I needed help. I wanted the wisdom and reassurance of the village. They texted and called to see how I was doing. I told them that motherhood was hard. They told me it would get better. Before I could ask how, calls ended, and text exchanges stopped abruptly so that the village could attend to their own personal needs during the never-ending health crisis. A single villager friend did visit in the days following my return home from the hospital. She brought food and baby supplies, gifts, and gadgets. I was grateful, but the goods came with a caveat. I had to answer a barrage of questions about the baby, i.e. eating habits, progress updates. I know the villager friend was well-meaning, but I felt my motherhood being assessed, scrutinized. I began to loathe her. I no longer readily welcomed her unannounced visits and advice. Still, I would call her when there was an emergency or when I felt overwhelmed beyond comfort. Then the moment would pass, the baby survived, and I would return to selectively responding to her inquiry-based text messages. I didn’t want the village to evaluate me. I only wanted their acceptance.

I didn’t want the village to evaluate me. I only wanted their acceptance.

My trips to the breastfeeding clinic, as well as my follow up visit to my doctor, included the completion of a postpartum depression survey. My OB-GYN said I was borderline. The breastfeeding clinic team was worried about me. They would later tell me how sorry they felt for me the day I stumbled into their office falling apart, clueless about breastfeeding and battling low milk supply. I completed the surveys as honestly as I could. The last question always asked if I had thoughts of harming myself or my baby. Physically, no. Absolutely not. Yet, I fantasized daily about jumping in my vehicle, driving away, and not looking back. I suppose that counted. The survey designer should have made this an open-ended question, I guess.


The nursery where Laura's child will spend their first months. (Courtesy of Laura Burgos)

The first time I ventured out of my one-bedroom apartment was to take a walk. I thought it was rather cool outdoors and bundled my baby boy in a blue Gap hoodie. He looked like basket riding E.T. I snapped photos and felt like a real mom, confidently behind the wheel of the stroller. I had evidence to share with the village someday.

I returned to work, remotely, twelve weeks later. I wasn’t the same. I am not the same. I frequently talk myself out of quitting so that I can focus solely on mothering and be absolved of the feeling that I am deprioritizing my own child. Each Zoom meeting marathon riddles me with guilt. I remember a woman once telling me that she would not have accomplished all that she had if she had decided to have children. I try to shake this sentiment out of my head, refusing to believe that my career growth has been stunted. If anything, becoming a mother will make me a more empathetic leader. A more caring and gracious team member. Perhaps, a more nurturing mentor.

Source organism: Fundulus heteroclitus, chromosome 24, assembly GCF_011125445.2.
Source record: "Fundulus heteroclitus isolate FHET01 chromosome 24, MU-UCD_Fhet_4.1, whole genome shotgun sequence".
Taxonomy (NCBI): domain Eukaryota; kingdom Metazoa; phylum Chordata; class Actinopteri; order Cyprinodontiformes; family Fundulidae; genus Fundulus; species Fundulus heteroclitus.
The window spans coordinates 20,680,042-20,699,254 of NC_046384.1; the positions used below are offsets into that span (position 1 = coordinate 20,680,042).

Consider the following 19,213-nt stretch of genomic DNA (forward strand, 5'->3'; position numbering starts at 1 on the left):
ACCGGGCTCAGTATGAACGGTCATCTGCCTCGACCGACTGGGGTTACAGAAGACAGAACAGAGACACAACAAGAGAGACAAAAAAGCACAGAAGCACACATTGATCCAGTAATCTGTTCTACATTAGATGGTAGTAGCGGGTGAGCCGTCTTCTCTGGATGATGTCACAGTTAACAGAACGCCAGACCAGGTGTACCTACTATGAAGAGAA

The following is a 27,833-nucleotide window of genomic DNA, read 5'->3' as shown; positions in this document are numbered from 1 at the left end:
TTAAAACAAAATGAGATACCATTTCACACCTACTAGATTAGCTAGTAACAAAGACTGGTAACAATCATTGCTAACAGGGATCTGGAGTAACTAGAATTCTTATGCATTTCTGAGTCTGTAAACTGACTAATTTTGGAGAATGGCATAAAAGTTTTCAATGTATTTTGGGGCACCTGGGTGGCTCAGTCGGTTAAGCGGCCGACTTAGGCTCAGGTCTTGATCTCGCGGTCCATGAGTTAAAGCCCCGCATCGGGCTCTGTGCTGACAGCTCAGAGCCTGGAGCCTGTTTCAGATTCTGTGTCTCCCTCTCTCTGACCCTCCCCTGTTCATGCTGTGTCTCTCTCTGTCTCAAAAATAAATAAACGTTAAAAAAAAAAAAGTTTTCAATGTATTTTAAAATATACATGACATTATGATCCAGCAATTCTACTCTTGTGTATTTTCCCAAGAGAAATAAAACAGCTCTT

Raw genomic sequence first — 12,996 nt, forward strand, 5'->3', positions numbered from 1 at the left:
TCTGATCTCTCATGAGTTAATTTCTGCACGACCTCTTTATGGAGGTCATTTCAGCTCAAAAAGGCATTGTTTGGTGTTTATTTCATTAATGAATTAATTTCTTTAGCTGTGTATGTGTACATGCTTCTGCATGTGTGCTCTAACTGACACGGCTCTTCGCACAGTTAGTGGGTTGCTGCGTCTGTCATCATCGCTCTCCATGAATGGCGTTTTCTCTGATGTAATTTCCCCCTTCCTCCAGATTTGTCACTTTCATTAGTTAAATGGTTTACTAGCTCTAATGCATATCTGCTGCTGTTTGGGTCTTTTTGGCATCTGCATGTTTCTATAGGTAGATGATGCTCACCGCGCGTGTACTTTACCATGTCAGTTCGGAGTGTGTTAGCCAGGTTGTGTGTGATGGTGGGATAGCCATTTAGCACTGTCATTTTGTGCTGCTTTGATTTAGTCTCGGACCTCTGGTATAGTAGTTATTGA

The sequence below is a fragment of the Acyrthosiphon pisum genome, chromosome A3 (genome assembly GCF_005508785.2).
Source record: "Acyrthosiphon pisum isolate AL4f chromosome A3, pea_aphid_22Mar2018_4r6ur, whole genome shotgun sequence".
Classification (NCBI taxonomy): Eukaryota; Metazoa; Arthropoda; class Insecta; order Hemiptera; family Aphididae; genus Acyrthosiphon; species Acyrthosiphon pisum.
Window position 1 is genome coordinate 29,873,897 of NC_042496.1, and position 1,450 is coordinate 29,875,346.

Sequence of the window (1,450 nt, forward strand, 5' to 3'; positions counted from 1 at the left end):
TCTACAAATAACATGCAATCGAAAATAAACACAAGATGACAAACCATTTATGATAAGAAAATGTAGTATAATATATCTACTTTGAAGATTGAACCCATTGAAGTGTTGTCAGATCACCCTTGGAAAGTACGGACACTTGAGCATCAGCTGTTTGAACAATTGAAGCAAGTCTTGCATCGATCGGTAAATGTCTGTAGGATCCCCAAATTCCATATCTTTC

Yet, I can’t help but wonder the impact that the absence of my village has had on how I welcomed my baby boy into the world, how I accept this new aspect of my identity, and how I determine how to move forward in a time of great uncertainty. I envy the women who are surrounded by mothers, sisters, grandmothers, and aunts. I was surrounded by Zoom, Instacart, Amazon, and Apple. They were the transactional residents of my village. They were on call for me.

I envy the women who are surrounded by mothers, sisters, grandmothers, and aunts. I was surrounded by Zoom, Instacart, Amazon, and Apple.

My son is now five months old. I’ve risked his life on occasion, longing for the village and welcoming villagers who traveled distances into my home. Some were tested for COVID-19 before their arrival. All were allegedly practicing social distancing. None were children or had young children. I worry constantly about the absence of children’s voices, their laughter, their joyful spirit from my son’s daily life. He has yet to interact with another infant. To exchange stares, touches. To hear a cry other than his own. Establishing his village is now far more important than hearing from my own.

And so, I am doing my best within this new normal. I don a mask and take him to the community pool when it is mostly empty. I push his stroller through busy parks so he can hear and see children of all ages playing. I registered him for an infant sensory art class with the local parks and recreation department. We venture through botanical gardens, sculpture parks, and walking trails...all with the hope that we will find ourselves within the safety of our village at a time when fear continues to hold the village hostage.

Laura's pregnancy ultrasound (Courtesy of Laura Burgos)



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Laura Burgos

From Staten Island, N.Y., Laura obtained her B.A. in Telecommunications from Penn State, but switched paths and obtained her M.S. in Elementary Education from Brooklyn College and a Doctorate in Education Leadership from Harvard University. She is the Director of the Investment Practice Group at Venture Philanthropy Partners. She supports cross-sector partnerships and invests in high performing nonprofits to improve education and health outcomes for children and youth. Laura climbed the Seattle Space Needle in 2017 as part of a fundraising event for cancer research. She also deejayed and hosted a rap and R&B radio show called "Tight Tuesdays" under the alter ego "Mic Mistress" while in college.